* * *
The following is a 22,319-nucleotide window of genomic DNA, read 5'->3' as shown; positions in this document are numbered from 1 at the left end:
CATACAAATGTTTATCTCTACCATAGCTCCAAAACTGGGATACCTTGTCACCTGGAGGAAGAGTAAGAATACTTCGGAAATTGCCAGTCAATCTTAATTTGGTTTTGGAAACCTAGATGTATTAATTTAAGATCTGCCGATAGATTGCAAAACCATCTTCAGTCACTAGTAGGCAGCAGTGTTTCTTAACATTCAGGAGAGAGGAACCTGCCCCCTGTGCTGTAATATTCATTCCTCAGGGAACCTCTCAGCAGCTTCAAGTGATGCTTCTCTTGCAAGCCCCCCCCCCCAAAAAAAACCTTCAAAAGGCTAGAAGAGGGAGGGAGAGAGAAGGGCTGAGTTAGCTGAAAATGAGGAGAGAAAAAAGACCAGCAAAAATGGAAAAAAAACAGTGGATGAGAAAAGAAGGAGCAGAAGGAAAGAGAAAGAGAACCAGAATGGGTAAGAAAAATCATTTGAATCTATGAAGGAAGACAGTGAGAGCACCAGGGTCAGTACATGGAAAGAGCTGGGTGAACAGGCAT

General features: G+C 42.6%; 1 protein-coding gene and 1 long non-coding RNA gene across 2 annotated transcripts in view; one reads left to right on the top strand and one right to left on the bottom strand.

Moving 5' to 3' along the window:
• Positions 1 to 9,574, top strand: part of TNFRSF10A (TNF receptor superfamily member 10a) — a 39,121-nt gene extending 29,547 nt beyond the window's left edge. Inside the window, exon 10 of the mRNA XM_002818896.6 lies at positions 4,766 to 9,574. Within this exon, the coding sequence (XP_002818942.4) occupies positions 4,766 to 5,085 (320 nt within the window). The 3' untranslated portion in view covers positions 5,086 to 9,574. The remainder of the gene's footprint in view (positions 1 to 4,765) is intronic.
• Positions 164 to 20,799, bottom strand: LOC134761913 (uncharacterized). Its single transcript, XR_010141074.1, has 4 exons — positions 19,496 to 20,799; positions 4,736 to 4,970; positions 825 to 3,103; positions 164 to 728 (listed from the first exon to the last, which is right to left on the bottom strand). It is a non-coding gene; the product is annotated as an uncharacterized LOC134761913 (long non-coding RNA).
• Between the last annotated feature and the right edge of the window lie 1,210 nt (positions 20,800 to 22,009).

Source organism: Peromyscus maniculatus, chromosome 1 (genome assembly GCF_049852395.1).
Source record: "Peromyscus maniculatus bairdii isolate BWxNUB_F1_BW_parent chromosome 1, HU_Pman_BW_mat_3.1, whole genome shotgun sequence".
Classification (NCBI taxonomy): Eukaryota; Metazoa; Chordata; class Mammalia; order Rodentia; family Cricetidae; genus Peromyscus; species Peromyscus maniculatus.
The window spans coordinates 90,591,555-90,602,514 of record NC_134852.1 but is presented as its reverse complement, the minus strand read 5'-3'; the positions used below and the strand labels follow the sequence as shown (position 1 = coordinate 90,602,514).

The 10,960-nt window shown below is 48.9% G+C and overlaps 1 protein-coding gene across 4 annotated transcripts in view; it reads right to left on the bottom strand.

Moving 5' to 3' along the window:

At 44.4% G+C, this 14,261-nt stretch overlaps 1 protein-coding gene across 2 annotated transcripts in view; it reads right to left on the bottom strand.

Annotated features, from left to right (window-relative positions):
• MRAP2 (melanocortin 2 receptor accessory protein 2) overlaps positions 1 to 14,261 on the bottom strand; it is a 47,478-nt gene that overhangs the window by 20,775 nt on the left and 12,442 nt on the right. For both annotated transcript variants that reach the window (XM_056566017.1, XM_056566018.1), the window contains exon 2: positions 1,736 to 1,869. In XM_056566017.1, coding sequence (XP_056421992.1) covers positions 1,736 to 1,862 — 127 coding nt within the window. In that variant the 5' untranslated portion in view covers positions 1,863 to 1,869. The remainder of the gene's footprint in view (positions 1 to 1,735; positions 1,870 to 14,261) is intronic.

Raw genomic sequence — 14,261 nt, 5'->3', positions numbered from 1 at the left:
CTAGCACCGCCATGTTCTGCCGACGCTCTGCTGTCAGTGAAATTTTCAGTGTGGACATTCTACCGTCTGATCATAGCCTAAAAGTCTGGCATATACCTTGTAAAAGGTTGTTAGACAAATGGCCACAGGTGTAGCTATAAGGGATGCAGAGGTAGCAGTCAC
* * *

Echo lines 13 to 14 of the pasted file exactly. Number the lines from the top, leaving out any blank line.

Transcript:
Moving 5' to 3' along the window:

At 44.4% G+C, this 14,261-nt stretch overlaps 1 protein-coding gene across 2 annotated transcripts in view; it reads right to left on the bottom strand.